The Animal Gospels (Tupelo Press, 2006) BUY HERE

The Animal Gospels (Tupelo Press, 2006)

BUY HERE

Praise for The Animal Gospels

 

 

BRIAN BARKER’S ELEGANT EAR, schooled in the cadences of southern speech, is tuned to an intensely physical musicality. But of course euphony alone isn’t poetry; Barker brings his song to bear on difficulty, the desire to capture what can be held of happiness. Until, in the stunning final poem, “Monkey Gospel Floating Out to Sea,” his work pushes into bold new territory, his splendid rhythms both broken and fiercely alive, inescapable, rescuing fragments of a life into music.

—Mark Doty

 

WHAT IS PAST AND WHAT IS PASSING, what is held onto and what if finally beyond our reach? In Brian Barker’s The Animal Gospels these secular concerns become the source of a strangely religious yearning, a great undercurrent of burden and mystery and praise. Yet what that yearning leads to is less mystical than demotic: the sun-bleached bones of a mockingbird, a clapperless keepsake bell, the smell of wood smoke in a lover’s hair. This is a beautiful and haunting first collection, and it makes one aware of how rare it is to hear a young poet sound the darker chords of what one poem calls “the slow revelation of time itself.”

—Sherod Santos

 

IN BRIAN BARKER’S POETRY, a ravishing and hypnotic eloquence is undergirded by a staggering and intricate intelligence. One is assured, in these wide-ranging meditations, of the vernacular’s vitality and of the ephemeral’s miraculous radiance. The Animal Gospels is a luminous, expansive, exhilarating, and profound debut.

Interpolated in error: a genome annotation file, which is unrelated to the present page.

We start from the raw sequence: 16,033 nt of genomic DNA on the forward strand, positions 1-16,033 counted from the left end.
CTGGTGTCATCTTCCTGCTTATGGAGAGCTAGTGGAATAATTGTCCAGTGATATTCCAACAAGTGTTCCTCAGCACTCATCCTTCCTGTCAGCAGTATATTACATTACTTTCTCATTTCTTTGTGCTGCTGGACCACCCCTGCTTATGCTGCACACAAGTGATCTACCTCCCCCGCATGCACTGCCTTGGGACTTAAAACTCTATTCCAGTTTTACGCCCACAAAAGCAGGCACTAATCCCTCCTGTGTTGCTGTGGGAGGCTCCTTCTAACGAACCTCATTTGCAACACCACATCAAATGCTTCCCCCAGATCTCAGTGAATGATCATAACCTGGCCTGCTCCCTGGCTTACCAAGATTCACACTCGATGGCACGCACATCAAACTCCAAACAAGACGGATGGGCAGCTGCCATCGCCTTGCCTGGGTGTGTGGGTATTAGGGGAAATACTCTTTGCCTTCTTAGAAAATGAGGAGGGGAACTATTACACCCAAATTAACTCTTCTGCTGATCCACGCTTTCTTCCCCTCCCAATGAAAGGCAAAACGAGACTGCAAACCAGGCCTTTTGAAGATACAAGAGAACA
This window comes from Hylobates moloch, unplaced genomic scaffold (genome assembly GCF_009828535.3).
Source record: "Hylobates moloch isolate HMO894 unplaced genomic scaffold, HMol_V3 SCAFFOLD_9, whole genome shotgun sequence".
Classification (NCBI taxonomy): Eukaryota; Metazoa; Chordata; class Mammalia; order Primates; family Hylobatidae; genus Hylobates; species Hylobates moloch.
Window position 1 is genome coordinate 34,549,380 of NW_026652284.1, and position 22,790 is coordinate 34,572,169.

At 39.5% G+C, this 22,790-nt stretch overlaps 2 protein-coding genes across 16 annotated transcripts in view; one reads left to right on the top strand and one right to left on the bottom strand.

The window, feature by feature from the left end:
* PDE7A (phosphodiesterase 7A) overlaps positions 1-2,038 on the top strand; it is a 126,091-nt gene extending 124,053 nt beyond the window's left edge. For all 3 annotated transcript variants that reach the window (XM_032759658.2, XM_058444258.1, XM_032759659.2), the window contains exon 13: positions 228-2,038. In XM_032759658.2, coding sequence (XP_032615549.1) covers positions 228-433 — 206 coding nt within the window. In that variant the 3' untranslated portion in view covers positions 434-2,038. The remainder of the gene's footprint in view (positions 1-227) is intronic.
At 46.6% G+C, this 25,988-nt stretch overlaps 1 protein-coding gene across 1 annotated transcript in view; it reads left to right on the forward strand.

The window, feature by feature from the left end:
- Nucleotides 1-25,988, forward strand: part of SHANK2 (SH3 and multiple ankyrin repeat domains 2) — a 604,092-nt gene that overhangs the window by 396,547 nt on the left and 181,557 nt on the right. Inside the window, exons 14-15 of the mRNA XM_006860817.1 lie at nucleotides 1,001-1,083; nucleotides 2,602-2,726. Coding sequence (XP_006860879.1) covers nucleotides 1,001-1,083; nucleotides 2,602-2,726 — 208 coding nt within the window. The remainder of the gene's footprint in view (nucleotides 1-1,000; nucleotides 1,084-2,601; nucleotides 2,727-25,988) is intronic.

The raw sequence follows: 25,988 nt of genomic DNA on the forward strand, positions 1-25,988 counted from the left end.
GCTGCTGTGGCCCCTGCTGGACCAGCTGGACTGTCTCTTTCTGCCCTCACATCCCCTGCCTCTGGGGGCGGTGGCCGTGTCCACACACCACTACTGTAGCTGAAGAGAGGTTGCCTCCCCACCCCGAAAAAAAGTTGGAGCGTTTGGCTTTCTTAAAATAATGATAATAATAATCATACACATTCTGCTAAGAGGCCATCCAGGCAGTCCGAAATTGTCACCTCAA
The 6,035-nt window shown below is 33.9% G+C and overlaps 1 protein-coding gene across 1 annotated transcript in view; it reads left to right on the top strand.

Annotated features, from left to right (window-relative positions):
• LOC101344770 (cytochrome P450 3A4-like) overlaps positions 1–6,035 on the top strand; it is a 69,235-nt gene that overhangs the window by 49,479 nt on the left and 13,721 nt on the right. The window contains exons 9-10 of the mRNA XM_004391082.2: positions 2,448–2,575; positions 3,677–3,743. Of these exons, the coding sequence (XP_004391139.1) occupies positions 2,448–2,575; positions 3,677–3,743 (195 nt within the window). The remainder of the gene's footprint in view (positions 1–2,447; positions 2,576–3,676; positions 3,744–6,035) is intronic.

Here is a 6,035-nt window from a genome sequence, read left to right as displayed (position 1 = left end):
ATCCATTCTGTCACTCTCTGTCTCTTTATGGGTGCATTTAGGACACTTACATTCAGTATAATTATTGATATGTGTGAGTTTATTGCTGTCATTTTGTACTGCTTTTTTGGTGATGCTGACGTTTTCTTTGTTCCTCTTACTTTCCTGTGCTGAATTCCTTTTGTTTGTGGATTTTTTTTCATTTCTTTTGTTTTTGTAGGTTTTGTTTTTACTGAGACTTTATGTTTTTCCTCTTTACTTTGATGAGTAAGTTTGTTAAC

—Eric Pankey

 

BRIAN BARKER’S ELEGAICALLY MOVING POEMS remind us constantly that “gospel” derives from “god-spell,” the revelation of glad tidings that there exists a kingdom of heaven; that the world does not consist solely in the law of Old Testament dispensation. But these are secular tidings whose faith in immanence rests in language and earthly love, in the pleasure of new combinations, “winglisp” and “shadowchurn,” and the arresting simile: “gone and irretrievable like a few stray eyelashes / shed by a nightswimmer.” This poet is our nightswimmer who guides us through the animal gospels where Sisyphus busks for gum wrappers and pocket lint, and will never find grace, but where there are also little nameless acts of kindness and love–Shorty drilling through his friend’s blackening toenail to let the blood out. The Animal Gospels takes the echoing question who will remember us? and gives back an affirming peace.

—Lynne McMahon